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State: More than 50 dead in Mississippi

Governor describes 'catastrophic damage' along coast

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Mississippi
Nic Lott
Haley Barbour

GULFPORT, Mississippi (CNN) -- Hurricane Katrina's strike on Mississippi killed at least 54 people Monday, 50 of them in one county, state officials said, and caused what Gov. Haley Barbour called "catastrophic damage" along the coast.

The death toll was expected to rise in other states, as well. (Full story)

According to Kelly Jakubic with the Harrison County Emergency Operations Center, an estimated 50 people have perished as a result of the storm, with 30 confirmed deaths at the the St. Charles apartment complex, near the beach in Biloxi.

Separately, the Mississippi Emergency Management Agency in Jackson had confirmed four Katrina-related deaths, a spokeswoman said.

According to Lee Stokes, the four other fatalities occurred in Warren, Leake, Pearl River and Hinds counties.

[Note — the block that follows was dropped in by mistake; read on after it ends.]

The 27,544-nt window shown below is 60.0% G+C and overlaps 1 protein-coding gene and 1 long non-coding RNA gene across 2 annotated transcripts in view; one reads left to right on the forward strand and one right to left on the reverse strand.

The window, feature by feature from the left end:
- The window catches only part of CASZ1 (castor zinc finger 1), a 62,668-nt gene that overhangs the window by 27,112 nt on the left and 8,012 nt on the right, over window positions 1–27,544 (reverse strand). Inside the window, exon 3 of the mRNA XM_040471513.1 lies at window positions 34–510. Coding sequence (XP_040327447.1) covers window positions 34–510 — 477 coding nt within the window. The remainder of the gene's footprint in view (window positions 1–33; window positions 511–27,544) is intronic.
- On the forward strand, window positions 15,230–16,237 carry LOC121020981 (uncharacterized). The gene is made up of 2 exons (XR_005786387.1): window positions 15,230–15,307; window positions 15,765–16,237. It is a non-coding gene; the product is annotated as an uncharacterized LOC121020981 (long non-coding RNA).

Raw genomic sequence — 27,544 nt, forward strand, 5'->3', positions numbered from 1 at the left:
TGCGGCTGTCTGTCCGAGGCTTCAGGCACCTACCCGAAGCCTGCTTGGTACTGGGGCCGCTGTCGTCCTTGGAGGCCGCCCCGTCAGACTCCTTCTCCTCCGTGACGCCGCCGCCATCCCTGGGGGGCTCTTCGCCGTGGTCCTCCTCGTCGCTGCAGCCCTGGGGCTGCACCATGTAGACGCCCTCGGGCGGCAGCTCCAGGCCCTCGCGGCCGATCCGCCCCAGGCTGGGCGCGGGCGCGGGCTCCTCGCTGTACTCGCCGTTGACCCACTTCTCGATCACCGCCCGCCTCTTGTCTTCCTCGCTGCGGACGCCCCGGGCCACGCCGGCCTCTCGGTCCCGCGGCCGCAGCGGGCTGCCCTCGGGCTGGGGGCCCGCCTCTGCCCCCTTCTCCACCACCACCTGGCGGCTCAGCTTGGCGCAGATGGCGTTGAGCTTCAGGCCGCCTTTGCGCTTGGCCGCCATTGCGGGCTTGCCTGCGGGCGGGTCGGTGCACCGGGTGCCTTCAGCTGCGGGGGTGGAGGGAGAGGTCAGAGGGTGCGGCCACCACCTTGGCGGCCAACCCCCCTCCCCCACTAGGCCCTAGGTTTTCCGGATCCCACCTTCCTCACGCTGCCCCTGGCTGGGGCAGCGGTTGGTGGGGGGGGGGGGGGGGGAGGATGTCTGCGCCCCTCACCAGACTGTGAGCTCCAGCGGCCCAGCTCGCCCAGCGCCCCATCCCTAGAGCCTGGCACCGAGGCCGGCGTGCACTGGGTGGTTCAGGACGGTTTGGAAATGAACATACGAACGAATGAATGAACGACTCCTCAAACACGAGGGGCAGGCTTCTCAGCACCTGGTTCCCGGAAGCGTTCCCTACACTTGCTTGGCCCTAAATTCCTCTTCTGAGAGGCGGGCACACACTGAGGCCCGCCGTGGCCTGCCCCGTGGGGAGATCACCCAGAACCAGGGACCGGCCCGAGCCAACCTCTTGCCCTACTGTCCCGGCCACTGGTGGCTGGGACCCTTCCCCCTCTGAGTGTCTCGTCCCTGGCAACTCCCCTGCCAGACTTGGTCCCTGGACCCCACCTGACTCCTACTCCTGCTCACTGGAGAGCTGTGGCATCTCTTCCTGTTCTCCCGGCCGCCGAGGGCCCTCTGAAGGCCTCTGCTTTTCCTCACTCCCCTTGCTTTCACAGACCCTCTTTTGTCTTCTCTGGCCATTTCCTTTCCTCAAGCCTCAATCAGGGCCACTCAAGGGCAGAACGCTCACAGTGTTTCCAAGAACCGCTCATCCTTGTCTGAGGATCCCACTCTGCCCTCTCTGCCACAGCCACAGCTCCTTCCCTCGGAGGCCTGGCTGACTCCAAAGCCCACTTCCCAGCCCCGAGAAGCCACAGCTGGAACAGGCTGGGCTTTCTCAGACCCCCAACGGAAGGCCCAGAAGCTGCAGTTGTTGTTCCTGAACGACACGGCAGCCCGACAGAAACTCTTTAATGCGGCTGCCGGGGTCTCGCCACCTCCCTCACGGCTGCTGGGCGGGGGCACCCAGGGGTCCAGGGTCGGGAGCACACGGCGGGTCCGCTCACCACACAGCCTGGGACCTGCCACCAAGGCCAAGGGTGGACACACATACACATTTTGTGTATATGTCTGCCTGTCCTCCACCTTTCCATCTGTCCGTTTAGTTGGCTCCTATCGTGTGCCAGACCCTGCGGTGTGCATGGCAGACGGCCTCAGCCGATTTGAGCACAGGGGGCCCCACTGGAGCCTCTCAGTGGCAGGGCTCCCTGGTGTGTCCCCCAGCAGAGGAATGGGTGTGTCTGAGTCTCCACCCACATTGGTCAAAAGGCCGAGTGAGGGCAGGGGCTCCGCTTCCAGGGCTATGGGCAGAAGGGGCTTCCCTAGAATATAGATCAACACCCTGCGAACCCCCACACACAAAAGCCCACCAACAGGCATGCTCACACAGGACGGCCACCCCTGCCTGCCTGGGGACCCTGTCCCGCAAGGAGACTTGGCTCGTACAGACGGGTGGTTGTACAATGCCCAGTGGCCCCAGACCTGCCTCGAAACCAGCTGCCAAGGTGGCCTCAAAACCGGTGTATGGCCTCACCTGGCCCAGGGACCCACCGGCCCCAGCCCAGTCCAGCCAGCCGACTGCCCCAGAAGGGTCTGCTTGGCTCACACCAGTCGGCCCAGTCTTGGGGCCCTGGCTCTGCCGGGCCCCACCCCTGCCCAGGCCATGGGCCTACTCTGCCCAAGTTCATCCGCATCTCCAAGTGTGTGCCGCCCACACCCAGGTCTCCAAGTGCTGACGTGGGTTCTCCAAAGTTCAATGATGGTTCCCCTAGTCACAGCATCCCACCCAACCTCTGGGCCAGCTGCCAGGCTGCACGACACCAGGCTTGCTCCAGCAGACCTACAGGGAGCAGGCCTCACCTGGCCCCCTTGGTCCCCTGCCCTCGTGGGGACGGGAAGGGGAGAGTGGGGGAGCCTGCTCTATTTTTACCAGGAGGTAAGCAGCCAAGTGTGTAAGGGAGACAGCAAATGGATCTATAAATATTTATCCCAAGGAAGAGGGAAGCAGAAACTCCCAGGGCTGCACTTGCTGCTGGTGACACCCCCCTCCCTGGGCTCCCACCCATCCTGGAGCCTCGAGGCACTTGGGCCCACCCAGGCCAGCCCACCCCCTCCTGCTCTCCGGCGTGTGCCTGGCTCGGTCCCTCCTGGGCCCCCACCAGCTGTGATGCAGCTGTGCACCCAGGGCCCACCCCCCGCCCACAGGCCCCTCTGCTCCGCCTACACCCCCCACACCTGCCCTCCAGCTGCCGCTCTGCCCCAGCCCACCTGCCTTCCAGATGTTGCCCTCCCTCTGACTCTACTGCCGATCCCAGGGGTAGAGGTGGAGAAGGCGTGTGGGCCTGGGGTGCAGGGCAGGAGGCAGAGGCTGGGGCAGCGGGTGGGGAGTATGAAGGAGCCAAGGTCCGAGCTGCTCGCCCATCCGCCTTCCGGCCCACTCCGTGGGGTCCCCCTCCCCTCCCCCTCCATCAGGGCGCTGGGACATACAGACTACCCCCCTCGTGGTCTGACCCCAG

Barbour said casino officials have been unable to assess damage along the coast because U.S. 90, the main road through Gulfport and Biloxi, remained submerged in places.

"Between the wind and the storm surge, we know that we've had unprecedented damage on the coast, and we think there's a likelihood that the inland flooding will also produce major damage," he told reporters at a Monday news conference.

Barbour urged Mississippians not to try to travel. Most roads south of Interstate 20 -- which stretches from Meridian west to Vicksburg -- are either closed or impassable at points, and emergency crews are unable to access many areas, he said.

"You don't have any business driving anyway, unless it's an emergency," he said.

Nic Lott, another Emergency Management Agency spokesman, said parts of Interstate 59 were closed. "We're just urging people to stay in their homes," he said.

Some people no longer had homes to go to. "All I found that belonged to me was a shoe," said Suzanne Rodgers, who said her two-story brick building overlooking Ocean Springs beach near Biloxi was completely swept away.

More than 500 National Guard troops were en route to join 175 other troops already there to provide security and help with rescue operations, he said.

Search-and-rescue missions were under way in the coastal counties of Jackson, Harrison and Hancock Monday evening, Stokes said.

"There's just no phone lines. We're using satellite communications," she said. "Cell towers are gone a lot, and lines are jammed statewide on regular lines."

At least 200,000 power customers in Mississippi were without electricity, and rural electric cooperatives were reporting "massive" damage.

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